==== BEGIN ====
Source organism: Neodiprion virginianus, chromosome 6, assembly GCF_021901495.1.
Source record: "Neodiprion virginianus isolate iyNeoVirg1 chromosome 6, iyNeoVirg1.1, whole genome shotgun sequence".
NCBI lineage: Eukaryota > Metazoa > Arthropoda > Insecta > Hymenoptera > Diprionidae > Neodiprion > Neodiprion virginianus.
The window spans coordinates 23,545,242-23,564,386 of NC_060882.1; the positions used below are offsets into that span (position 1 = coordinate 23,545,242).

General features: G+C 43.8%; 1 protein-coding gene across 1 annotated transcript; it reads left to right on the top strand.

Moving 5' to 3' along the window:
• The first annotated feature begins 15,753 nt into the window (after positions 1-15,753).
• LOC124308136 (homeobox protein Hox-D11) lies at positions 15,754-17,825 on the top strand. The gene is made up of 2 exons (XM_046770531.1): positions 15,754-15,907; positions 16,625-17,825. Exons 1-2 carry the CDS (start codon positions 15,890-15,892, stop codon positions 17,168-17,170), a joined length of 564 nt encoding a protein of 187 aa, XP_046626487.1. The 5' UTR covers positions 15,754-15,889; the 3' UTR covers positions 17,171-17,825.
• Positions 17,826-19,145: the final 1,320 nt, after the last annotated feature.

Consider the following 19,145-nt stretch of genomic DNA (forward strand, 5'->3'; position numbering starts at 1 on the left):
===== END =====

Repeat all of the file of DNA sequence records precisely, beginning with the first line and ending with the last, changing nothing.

Source organism: Neodiprion virginianus, chromosome 6, assembly GCF_021901495.1.
Source record: "Neodiprion virginianus isolate iyNeoVirg1 chromosome 6, iyNeoVirg1.1, whole genome shotgun sequence".
NCBI lineage: Eukaryota > Metazoa > Arthropoda > Insecta > Hymenoptera > Diprionidae > Neodiprion > Neodiprion virginianus.
The window spans coordinates 23,545,242-23,564,386 of NC_060882.1; the positions used below are offsets into that span (position 1 = coordinate 23,545,242).

General features: G+C 43.8%; 1 protein-coding gene across 1 annotated transcript; it reads left to right on the top strand.

Moving 5' to 3' along the window:
• The first annotated feature begins 15,753 nt into the window (after positions 1-15,753).
• LOC124308136 (homeobox protein Hox-D11) lies at positions 15,754-17,825 on the top strand. The gene is made up of 2 exons (XM_046770531.1): positions 15,754-15,907; positions 16,625-17,825. Exons 1-2 carry the CDS (start codon positions 15,890-15,892, stop codon positions 17,168-17,170), a joined length of 564 nt encoding a protein of 187 aa, XP_046626487.1. The 5' UTR covers positions 15,754-15,889; the 3' UTR covers positions 17,171-17,825.
• Positions 17,826-19,145: the final 1,320 nt, after the last annotated feature.

Consider the following 19,145-nt stretch of genomic DNA (forward strand, 5'->3'; position numbering starts at 1 on the left):